Now, it is generally true that humanity resists the images indwelling in the astral body, images experienced prior to conception. In a way, human beings repel what is supposed to find its way out of the depths of their being into the astral body. The dry, prosaic attitude of the present time is one of its fundamental characteristics, and there are many broadly based movements that oppose an education whose concern it would be that the forces arising from the soul and trying to make themselves felt in the astral body will actually assert themselves. There are insipid, dry people who would really like to exclude any education by means of fairy tales, legends, and anything illuminated by imagination. In our Waldorf School system we have made it our priority that the lessons and instruction of the children entering primary education will proceed from pictorial descriptions, from the life-filled presentation of images, from elements taken from legends and fairy tales. Even what the children are initially supposed to learn about the nature and processes of the animal kingdom, the plant and the mineral kingdoms, is not supposed to be expressed in a dry, matter-of-fact manner; it is supposed to be clothed in imaginative, legendary, fairy tale-like elements. For what is seated deep within the child's soul are the imaginations that have been received in the spiritual world. They seek to come to the surface. The teacher or the educator adopts the right attitude toward the child if he confronts the child with pictures. By placing images before the child's soul, there flash up from its soul those images, or, strictly speaking, those forces of pictorialized representation, which have been received before birth or, let us say, prior to conception.
If these forces are suppressed, if the dry, prosaic person guides the education of the child today, he confronts the child from earliest childhood with something that is actually not at all related to the child, namely, the letters of the alphabet. For our present letters have nothing to do anymore with the letters of earlier pictorial scripts. They are really something that is alien to the child; a letter should first be drawn out of a picture, as we try to do it in the Waldorf School. The child is confronted today with something devoid of a pictorial element; the young person, on the other hand, possesses forces in his body — naturally, I am referring to the soul when I am now speaking of “body,” for after all, we also speak of the “astral body” — forces seated in his body that will burst out elsewhere if they are not brought to the surface in pictorial representation. What will be the result of modern mistaken education? These forces do not become lost; they spread out, gain existential ground, and invade the thoughts, feelings, and impulses of the will after all. And what kind of people will come into being from that? They will be rebels, revolutionaries, dissatisfied people; people who do not know what they want, because they want something that one cannot know. This is because they want something that is incompatible with any possible social order; something that they only picture to themselves, that should have entered their fantasy but did not; instead, it entered into their agitated social activities.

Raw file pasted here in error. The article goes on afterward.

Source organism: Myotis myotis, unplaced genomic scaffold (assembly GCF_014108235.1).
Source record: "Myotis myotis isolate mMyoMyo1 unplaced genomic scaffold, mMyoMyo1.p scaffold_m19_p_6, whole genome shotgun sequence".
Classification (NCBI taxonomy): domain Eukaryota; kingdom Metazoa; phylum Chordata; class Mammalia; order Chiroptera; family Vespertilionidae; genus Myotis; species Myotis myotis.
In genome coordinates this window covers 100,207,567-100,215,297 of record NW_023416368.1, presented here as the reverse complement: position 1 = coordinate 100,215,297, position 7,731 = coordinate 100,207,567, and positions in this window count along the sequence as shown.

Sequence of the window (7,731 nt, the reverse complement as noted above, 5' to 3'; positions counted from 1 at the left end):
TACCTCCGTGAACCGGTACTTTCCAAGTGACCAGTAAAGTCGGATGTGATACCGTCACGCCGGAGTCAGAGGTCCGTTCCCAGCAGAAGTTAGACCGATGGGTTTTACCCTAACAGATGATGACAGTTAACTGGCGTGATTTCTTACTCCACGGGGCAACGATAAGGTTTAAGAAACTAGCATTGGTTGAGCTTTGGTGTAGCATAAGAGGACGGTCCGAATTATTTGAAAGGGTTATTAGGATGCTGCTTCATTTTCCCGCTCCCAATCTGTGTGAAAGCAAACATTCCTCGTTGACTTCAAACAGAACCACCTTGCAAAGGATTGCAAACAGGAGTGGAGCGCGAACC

Therefore we can say that people who, in an occult sense, do not have honest intentions in regard to their fellowmen do not have the courage to admit to themselves: “If the world is in a state of revolt today, it is really heaven that is revolting.” It means the heaven that is held back in the souls of men, which then comes to the fore not in its own form, but in its opposite — in strife and bloodshed instead of imaginations. No wonder that the individuals who destroy the social fabric actually have the feeling that they are doing good. For what do they sense in themselves? They feel heaven within themselves; only it assumes the form of a caricature in their soul.